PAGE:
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Acetic acid

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Acetic acid
Acetic acid.jpgacetic acid reaction
Systematic name Acetic acid, Ethanoic acid
Other names Acetyl hydroxide (AcOH)
Hydrogen acetate (HAc)
Ethylic acid
Methanecarboxylic acid
Molecular formula CH3COOH
Molar mass Molar mass::60.05 g/mol
Appearance Colourless liquid or crystals
CAS number CAS number::64-19-7
Density and phase [[Density::1.049 g/cm3]] (liquid)
[[Density::1.266 g/cm3]] (solid)
Solubility in water Fully miscible
Melting point Melting point::16.5 °C
Boiling point Boiling point::118.1 °C
Acidity (pKa) 4.76 at 25 °C
Viscosity 1.22 mPa·s at 25 °CcP at ?°C
Dipole moment 1.74 D (gas)D
NFPA 704

NFPA 704 svg.png

Flash point 43 °C
R/S statement R: R10 R35
S: (S1/2), S23, S26, S45
RTECS number AF1225000
Related compounds
Related carboxylic acid formic acid
propionic acid
butyric acid
Related compounds acetamide, ethyl acetate,
acetyl chloride, acetic anhydride,
acetonitrile, acetaldehyde, ethanol,
thioacetic acid, acetylcholine,
Except where noted otherwise, data are given for
materials in their standard state (at 25 °C, 100 kPa)
Disclaimer and references

Acetic acid is very simple compound of carboxylic acids. It is an important chemical reagent and industrial chemical that is used for producing polyethylene terephthalate which is mainly used in soft drink bottles; cellulose acetate, mainly for photographic film; and polyvinyl acetate for wood glue, as well as synthetic fibers and fabrics. In households diluted acetic acid is often used in descaling agents. In the food industry acetic acid is used under the food additive code E260 as an acidity regulator. The global demand of acetic acid is around 6.5 million tonnes per year (Mt/a), of which approximately 1.5 Mt/a is met by recycling; the remainder is manufactured from petrochemical feed-stocks or from biological sources.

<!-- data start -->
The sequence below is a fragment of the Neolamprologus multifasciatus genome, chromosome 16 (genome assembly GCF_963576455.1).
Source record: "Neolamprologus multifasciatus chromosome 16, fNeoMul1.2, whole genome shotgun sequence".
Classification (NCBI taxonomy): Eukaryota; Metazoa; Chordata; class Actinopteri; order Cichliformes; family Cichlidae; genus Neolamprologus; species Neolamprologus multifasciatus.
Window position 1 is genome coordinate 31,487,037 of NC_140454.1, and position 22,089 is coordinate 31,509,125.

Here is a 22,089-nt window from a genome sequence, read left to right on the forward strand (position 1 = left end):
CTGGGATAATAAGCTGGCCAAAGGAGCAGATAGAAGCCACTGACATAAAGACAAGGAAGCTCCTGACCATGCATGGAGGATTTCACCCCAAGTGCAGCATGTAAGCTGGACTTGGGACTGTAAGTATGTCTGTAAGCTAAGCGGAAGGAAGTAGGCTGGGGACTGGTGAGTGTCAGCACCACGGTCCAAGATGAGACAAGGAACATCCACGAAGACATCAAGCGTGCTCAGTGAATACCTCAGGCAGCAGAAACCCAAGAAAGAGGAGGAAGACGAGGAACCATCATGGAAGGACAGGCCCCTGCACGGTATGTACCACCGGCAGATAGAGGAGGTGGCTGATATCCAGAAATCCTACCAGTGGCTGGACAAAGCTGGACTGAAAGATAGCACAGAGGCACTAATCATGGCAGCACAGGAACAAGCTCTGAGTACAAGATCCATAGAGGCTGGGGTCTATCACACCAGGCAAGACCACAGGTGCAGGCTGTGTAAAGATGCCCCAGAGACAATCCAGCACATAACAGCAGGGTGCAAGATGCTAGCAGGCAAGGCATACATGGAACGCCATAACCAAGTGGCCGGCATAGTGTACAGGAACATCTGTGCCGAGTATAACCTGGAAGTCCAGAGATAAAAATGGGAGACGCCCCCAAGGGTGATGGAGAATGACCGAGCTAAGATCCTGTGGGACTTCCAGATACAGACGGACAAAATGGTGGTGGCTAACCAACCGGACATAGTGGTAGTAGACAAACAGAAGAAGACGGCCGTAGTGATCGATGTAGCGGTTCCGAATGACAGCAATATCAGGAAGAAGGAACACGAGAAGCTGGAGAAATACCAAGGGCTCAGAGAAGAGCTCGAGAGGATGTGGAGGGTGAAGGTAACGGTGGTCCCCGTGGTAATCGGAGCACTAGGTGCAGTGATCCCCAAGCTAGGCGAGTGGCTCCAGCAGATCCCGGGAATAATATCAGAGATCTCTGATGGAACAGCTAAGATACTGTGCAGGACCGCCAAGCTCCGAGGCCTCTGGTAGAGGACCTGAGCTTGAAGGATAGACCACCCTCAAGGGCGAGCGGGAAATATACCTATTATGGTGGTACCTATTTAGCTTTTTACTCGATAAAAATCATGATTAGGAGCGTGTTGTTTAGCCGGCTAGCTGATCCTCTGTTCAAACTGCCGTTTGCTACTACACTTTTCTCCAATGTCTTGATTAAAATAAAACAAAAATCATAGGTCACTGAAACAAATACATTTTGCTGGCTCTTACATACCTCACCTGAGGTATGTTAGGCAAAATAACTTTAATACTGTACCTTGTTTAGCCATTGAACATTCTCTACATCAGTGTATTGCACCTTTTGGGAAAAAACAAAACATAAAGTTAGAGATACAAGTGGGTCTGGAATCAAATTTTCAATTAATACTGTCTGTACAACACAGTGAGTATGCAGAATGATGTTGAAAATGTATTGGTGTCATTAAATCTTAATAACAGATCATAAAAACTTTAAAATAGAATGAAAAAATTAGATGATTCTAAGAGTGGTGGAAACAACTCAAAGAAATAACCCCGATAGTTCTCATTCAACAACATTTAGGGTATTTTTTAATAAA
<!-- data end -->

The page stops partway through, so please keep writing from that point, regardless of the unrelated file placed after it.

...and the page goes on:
Acetic acid dissolves in water in all proportions with at first a contraction and afterwards an increase in volume. It is detected by heating with ordinary alcohol and sulfuric acid, which gives rise to acetic ester or ethyl acetate, recognized by its fragrant odor; or by heating with arsenious oxide, which forms the pungent and poisonous cacodyl oxide. It is a monobasic acid, forming one normal and two acid potassium salts, and basic salts with iron, aluminium, lead and copper. Ferrous and ferric acetates are used as mordants; normal lead acetate is known in commerce as sugar of lead (q.v.); basic copper acetates are known as verdigris.

Glacial acetic acid is occasionally used as a caustic for corns. The impure acid (vinegar) may be used to bath the skin in fever; it acts like pleasant refrigerant. Vinegar which contains about 5% acetic acid, is frequently taken as a cure for obesity, but there is no warranty for this application. Its continued employment may, indeed, so injure the mucous membrane of the stomach as to interfere with digestion and so cause a morbid and dangerous reduction in weight.